Samsung reveals limits to activist powers

After a decade of frenetic growth, the low-hanging fruit may have already been plucked

Gillian Tett/Frontline Q&A

The FT and the Frontline correspondent Martin Smith and producer Marcela Gaviria join for a discussion of Money, Power and Wall Street, the special investigation into the struggles to rescue and repair a shattered US economy following the financial crisis, being aired on the PBS network


‘Hashtags can make people engaged but they can make them tribal too’

The Club Med Marshall Plan

‘The worse things get in Europe, the more we need crazy ideas, if not jokes’

Prepare for more cyber attacks on US

Washington needs to answer the question that Kissinger once asked of Europe: ‘Who do I call?’

The science prize that’s making waves

‘The Ocean Health XPrize reveals a new fashion among philanthropists’

Puerto Rico crisis in US back yard

The problem bedevilling the island is not just its $72bn debt but any obvious way to restructure it

New York’s biggest Apple

‘In years to come we may find it utterly bizarre to think that anyone ever wanted to go into a windowless basement to buy an iPhone’

Prepare for fireworks from populist left

The safety of their savings is no longer voters’ most pressing concern

Brace yourselves

‘An item that used to inspire shame has turned into a rite of passage, if not a fashion statement, for US tweens and teens’

A bloated Fed prepares to shape up

The balance sheet should shrink to a more normal size after seven or eight years

Beaten by the system

‘Kalief Browder’s tale shows that it remains a struggle to protect human rights in America’

Chinese optimism woos a tough US crowd

Alibaba’s founder believes that global trade could create a shining future

A very thin blue line

‘We think the police are the people who keep us safe. But if the cyber hackers can attack the police, who is secure any more?’

Ready money means merger market problems

A dark interpretation of the M&A boom is of a financial system drowning in cash and credit

The conference is calling

Modern professionals spend so much time on the internet that they are eager to meet real people

Finance must call time on foul play

Money talks — and without tipsters, regulators have little hope of knowing what is going on

Why ‘pedigree’ students get the best jobs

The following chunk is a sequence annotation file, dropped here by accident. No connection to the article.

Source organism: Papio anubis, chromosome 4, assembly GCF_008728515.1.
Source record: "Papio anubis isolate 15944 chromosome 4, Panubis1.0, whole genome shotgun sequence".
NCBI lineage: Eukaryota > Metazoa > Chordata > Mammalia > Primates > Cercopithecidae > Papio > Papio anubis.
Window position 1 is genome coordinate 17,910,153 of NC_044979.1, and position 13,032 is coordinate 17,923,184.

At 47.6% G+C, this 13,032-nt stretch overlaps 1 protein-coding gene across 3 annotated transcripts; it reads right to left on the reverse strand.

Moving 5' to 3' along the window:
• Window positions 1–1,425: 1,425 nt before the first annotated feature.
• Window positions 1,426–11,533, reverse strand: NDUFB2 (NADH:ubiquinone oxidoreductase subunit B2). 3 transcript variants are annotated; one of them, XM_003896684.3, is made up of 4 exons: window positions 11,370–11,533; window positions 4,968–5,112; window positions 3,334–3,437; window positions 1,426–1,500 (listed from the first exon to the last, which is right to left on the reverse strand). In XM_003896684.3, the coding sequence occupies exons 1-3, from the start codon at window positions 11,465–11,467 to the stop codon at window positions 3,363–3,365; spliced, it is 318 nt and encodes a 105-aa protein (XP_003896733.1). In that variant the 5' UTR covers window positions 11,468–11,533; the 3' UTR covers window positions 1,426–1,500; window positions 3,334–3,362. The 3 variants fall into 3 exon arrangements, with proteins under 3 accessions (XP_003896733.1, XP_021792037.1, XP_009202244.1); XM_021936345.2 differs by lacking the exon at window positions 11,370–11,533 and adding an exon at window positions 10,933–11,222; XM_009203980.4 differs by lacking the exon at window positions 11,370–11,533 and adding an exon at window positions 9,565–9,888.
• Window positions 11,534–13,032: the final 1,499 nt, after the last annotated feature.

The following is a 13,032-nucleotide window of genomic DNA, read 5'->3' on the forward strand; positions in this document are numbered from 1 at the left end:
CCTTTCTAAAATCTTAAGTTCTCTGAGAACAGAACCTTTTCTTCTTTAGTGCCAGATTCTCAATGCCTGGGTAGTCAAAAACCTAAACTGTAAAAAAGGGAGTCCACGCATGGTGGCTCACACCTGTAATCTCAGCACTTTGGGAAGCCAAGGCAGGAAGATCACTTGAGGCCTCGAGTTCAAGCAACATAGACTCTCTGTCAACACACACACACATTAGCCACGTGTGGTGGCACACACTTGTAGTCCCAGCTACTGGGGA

‘Academic qualifications alone are not the key to an elite job. Companies want the “polish” of extra-curricular activities’

Credit derivatives deserve a revival

Investors will need all the help — or instruments — they can find to hedge risks in the next year

Saying shhh to parents

‘Parenting at some kids’ sports games has become so intense that it has turned aggressive, if not violent’

Asset managers can fend off regulators

Hedge funds and private equity firms need to be smarter than the banks were in the crisis


Gillian Tett Gillian Tett serves as US managing editor. She writes weekly columns for the Financial Times, covering a range of economic, financial, political and social issues.

In 2014, she was named Columnist of the Year in the British Press Awards and was the first recipient of the Royal Anthropological Institute Marsh Award. Her other honors include a SABEW Award for best feature article (2012), President’s Medal by the British Academy (2011), being recognized as Journalist of the Year (2009) and Business Journalist of the Year (2008) by the British Press Awards, and as Senior Financial Journalist of the Year (2007) by the Wincott Awards. In June 2009 her book Fool’s Gold won Financial Book of the Year at the inaugural Spear’s Book Awards.

Tett’s past roles at the FT have included US managing editor (2010-2012), assistant editor, capital markets editor, deputy editor of the Lex column, Tokyo bureau chief, and a reporter in Russia and Brussels. Her upcoming book, to be published by Simon & Schuster in 2015, will look at the global economy and financial system through the lens of cultural anthropology.

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